Mexico has come a long way in respect to environmental awareness; but litter is still a problem that will not be solved without the help of many. To address the issue in the community of La Cholla (Cholla Bay), a group of residents formed the Keep Cholla Beautiful Committee.
To date, more than a dozen full- and part-time residents have volunteered to adopt specific stretches of beach or roadway in the community. They go out with gloves, grabbers and plastic bags, on the hunt for litter. Some are out almost daily, getting a little exercise and some sunshine, others make it two or three times a week. Many do their collecting as they walk their dogs, so it’s double duty.
In November the committee members picked up 57 13-gallon bags of trash in just three weeks. In December, the count was 96 bags of trash.
“Much of the litter we see has obviously been blown out of a trash bin or the back of a truck,” said Oliver Maud. He and his Litter Gitter partner, LaLani Vehling, were the committee’s November individual champions, collecting nine bags of trash each. “Other litter, like beer bottles and dirty diapers, had to have been tossed deliberately and for apparent reasons. We just wish there were more public trash cans so people could do the right thing,” Maud added.
The committee explained that many people toss things they believe will be picked up by animals or decompose quickly on their own, but they don’t. For instance, an orange peel takes six months to decompose. Banana peels take up to five weeks and cigarette filters from one to 50 years.
The worst items, plastic soda bottles, tin cans, aluminum cans and glass bottles can take from 50 to 500 years to decompose and Styrofoam plates, cups and to-go boxes are described as “immortal” by Eco-Friendly Planet.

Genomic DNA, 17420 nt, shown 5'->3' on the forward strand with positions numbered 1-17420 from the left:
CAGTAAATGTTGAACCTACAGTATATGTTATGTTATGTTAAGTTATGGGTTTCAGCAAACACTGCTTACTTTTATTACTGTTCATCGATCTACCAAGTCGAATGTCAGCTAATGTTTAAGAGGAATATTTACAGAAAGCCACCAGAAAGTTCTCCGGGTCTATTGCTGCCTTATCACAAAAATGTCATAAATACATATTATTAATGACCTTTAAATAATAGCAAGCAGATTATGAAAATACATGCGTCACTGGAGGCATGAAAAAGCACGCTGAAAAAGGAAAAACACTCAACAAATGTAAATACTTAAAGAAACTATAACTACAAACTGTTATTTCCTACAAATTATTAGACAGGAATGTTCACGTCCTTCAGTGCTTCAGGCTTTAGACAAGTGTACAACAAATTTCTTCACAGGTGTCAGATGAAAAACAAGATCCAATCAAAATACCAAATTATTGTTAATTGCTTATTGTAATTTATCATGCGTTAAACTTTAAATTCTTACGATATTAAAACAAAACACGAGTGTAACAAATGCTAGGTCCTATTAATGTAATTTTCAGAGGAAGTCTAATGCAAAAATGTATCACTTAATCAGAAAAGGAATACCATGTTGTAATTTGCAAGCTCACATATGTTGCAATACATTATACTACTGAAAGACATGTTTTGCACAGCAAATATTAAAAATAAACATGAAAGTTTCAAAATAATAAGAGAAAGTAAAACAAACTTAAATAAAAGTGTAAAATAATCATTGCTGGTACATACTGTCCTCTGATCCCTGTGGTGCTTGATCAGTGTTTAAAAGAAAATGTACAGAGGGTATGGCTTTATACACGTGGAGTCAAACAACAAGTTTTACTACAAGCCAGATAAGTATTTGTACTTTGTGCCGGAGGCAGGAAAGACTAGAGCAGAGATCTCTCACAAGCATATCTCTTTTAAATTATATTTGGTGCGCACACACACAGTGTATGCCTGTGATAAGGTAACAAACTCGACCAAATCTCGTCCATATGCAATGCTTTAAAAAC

One of the committee’s goals is to involve local school-age children in the effort by encouraging teachers to do decomposition studies in their science classes and by sponsoring a poster and T-shirt design contest for students. “If we can teach the children about the impact of litter, they will bring those lessons home to their parents,” Vehling said.
Campers and backpackers in the United States have long repeated the mantra, “Pack it in, pack it out” and many visitors and locals do just that. But many people will remove all litter except for the aluminum cans. “They leave the aluminum for the needy people who gather and sell the cans,” Maud said. “It’s a noble gesture but the cans can blow away or wash out to sea and then it becomes litter.”
The committee hopes to place Aluminum Recycle containers in the community as well, to make it easy for people to help the needy and protect the environment. “We just started the committee in November,” Vehling said, “so there is a lot of work to do.”
They hope that other communities in Puerto Peñasco will adopt the concept and create “Keep Peñasco Beautiful Committees,” creating the path to a more beautiful environment for the whole area. For more information or to get involved, e-mail Cholla Charli at: firstname.lastname@example.org.